William Shakespeare, When in disgrace with fortune and men's eyes

William Shakespeare, Let me not to the marriage of true minds

William Shakespeare, Th' expense of spirit in a waste of shame

William Shakespeare, My mistress' eyes are nothing like the sun

Percy Bysshe Shelley, Ozymandias

Gary Soto, Behind Grandma's House

William Stafford, Traveling through the Dark

Wallace Stevens, Thirteen Ways of Looking at a Blackbird

*Wallace Stevens, Disillusionment of Ten O’clock

May Swenson, Women

Alfred, Lord Tennyson, Ulysses

Alfred, Lord Tennyson, The Eagle: A Fragment

*Dylan Thomas, Fern Hill

Dylan Thomas, Do not go gentle into that good night

*Jean Toomer, Song of the Sun

Jean Toomer, Reapers

Walt Whitman, One's-Self I Sing

Walt Whitman, A Noiseless Patient Spider

*Walt Whitman, Crossing Brooklyn Ferry

William Carlos Williams, Spring and All

William Carlos Williams, Danse Russe

*William Carlos Williams The Young Housewife

William Wordsworth, The world is too much with us

William Wordsworth, The Solitary Reaper

William Wordsworth, Lines Composed a Few Miles above Tintern Abbey

William Butler Yeats, The Second Coming

William Butler Yeats, The Wild Swans at Coole

William Butler Yeats, Leda and the Swan

William Butler Yeats, Sailing to Byzantium

William Butler Yeats, When You are Old

*William Butler Yeats, Adam's Curse

Chapter 20: Lives of the Poets

PART THREE: DRAMA

READING AND WRITING ABOUT DRAMA


Chapter 21: Reading Plays

The Experience of Drama

Isabella Augusta Persse, Lady Gregory, The Rising of the Moon

The Interpretation of Drama

The Evaluation of Drama

Chapter 22: Types of Drama


Tragedy

Comedy

Chapter 23: Elements of Drama


Plot

Character

Dialogue

Subtext

Staging

Symbolism and Irony

Theme

Chapter 24: Writing about Drama


Reasons for Writing about Drama

Informal Ways of Writing about Drama

Annotation

Double-columned Notebook

Formal Ways of Writing about Drama

Student Papers on Drama

Questions for Writing about Drama

Suggestions for Writing
THINKING CRITICALLY ABOUT DRAMA:PLAYS IN CONTEXT AND PERFORMANCE


Chapter 25: The Greek Theater: Sophocles in Context


Reading Sophocles in Context

Athens in the Golden Age

Greek Tragedy

Sophocles and His Works

Sophocles: Plays

Oedipus Rex translated by Dudley Fitts and Robert Fitzgerald

Critics on Sophocles

Chapter 26: The Elizabethan Theater: Shakespeare in Context


Reading Shakespeare in Context

London in the Age of Elizabeth

The Arts in the Age of Elizabeth

Stagecraft in the Elizabethan Age

Shakespeare and His Works / Timeline

Shakespeare: Othello

The Tragedy of Othello

Critics on Shakespeare

Chapter 27: The Modern Realistic Theater: Ibsen in Context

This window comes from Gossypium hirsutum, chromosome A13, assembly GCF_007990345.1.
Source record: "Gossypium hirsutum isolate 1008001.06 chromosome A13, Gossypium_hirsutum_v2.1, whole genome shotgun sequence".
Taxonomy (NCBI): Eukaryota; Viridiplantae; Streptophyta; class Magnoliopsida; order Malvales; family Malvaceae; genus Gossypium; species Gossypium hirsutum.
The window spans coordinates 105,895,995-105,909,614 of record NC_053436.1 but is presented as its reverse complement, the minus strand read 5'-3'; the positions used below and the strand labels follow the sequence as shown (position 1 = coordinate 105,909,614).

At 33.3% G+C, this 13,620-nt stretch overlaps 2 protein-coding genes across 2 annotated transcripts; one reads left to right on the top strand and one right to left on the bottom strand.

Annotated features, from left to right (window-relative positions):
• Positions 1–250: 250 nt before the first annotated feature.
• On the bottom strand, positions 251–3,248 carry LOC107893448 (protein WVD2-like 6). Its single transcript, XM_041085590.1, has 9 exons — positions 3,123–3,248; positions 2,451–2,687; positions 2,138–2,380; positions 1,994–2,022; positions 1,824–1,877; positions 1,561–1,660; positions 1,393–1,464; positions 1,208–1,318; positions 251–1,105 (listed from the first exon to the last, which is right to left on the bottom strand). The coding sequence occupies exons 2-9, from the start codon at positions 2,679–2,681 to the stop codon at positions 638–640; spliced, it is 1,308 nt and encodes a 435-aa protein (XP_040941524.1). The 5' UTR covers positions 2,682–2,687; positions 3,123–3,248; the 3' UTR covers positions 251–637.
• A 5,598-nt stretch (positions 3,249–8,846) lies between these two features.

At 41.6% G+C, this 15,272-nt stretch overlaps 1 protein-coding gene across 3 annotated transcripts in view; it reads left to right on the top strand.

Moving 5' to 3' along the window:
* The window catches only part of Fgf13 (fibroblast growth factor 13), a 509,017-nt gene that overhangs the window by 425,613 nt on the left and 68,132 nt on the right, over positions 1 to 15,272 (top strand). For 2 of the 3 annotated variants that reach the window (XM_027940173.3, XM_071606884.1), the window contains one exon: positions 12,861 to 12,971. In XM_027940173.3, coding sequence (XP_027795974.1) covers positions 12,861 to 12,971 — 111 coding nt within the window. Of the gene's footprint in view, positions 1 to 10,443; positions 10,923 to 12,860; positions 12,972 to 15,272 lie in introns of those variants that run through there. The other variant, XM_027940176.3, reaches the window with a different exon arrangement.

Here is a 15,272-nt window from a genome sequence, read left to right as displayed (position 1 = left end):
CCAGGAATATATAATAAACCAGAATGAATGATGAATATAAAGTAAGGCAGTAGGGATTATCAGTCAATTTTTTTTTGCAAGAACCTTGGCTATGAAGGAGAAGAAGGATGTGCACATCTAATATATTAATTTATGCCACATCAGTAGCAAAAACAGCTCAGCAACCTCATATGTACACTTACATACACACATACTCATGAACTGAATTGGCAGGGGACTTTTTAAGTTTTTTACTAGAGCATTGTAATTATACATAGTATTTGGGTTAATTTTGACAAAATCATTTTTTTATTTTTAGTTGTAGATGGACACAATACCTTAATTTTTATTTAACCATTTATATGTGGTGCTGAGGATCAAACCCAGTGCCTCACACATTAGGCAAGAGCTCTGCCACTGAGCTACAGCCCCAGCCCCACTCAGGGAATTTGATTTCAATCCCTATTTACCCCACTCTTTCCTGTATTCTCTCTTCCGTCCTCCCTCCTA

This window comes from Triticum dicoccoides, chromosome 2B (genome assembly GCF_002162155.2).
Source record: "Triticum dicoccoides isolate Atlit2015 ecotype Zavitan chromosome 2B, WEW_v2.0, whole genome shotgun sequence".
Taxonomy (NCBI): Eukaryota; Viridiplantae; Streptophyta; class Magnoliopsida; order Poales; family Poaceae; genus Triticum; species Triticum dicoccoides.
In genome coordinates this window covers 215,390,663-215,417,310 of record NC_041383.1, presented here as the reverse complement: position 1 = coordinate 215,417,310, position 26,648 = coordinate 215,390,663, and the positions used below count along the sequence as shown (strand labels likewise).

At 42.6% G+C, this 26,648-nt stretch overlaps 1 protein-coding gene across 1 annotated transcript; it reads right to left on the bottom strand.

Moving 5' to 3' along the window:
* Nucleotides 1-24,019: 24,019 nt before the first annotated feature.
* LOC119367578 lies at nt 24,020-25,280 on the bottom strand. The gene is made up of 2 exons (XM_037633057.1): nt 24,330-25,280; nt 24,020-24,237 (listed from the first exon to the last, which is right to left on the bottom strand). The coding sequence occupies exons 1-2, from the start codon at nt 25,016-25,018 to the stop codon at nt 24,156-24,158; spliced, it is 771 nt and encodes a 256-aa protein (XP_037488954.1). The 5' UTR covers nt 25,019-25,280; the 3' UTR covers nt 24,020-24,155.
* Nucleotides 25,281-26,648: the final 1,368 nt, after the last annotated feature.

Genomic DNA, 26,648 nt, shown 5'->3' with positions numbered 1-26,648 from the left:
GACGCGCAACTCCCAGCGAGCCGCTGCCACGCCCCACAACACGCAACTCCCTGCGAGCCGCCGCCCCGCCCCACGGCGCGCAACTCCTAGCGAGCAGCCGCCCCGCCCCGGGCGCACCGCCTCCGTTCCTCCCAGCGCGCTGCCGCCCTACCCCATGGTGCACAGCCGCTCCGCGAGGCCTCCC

Reading Ibsen in Context

Realism

A Note on the Theatre of the Absurd

Ibsen, Exile, and Change

Ibsen: The Play

Henrik Ibsen, A Doll House translated by Rolf Fjelde

Chapter 28: Envisioning Drama: Miller and Williams in Performance


*Envisioning Death of a Salesman

Arthur Miller, Death of a Salesman

*Envisioning The Glass Menagerie

Tennessee Williams, Production Notes to The Glass Menagerie

Tennessee Williams, The Glass Menagerie
AN ANTHOLOGY OF PLAYS


Chapter 29: A Collection of Modern and Contemporary Drama


Susan Glaspell, Trifles

*Lorraine Hansberry, A Raisin in the Sun

Oscar Wilde, The Importance of Being Earnest

David Henry Hwang, M. Butterfly (and Afterward)

*Milcha Sanchez-Scott, The Cuban Swimmer

Wendy Wasserstein, Tender Offer

August Wilson, Fences
PART FOUR: RESEARCH AND CRITICAL PERSPECTIVES


Chapter 30: Writing with Sources


Why Do Research about Literature?

Clarifying the Assignment

Selecting a Topic

Finding and Using Sources

Using Computerized Databases

Using the Internet for Research

Developing a Critical Perspective

Developing a Thesis

Drafting and Revising

Responding to the Ideas of Others: Using One source as a Stimulus for Ideas

Conventions

Documenting sources

A Research Paper on a Single Work using Multiple Sources

A Research Paper Using Multiple Works and Multiple Sources

Chapter 31: Critical Theory: Approaches to the Analysis and Interpretation of Literature


Readings for Analysis

William Carlos Williams, The Use of Force

Emily Dickinson, I'm 'wife'--I've finished that

The Canon and the Curriculum

Formalist Perspectives

Biographical Perspectives

Historical Perspectives

Psychological Perspectives

Feminist and Marxist Perspectives

Reader-Response Perspectives

Mythological Perspectives

Structuralist Perspectives

Deconstructive Perspectives

Cultural Studies Perspectives

Using Critical Perspectives as Heuristics
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  • Posted November 24, 2011

    Required reading for a class I took..

    Can't rate it too much it is based on a curriculum. Full of poems and stories.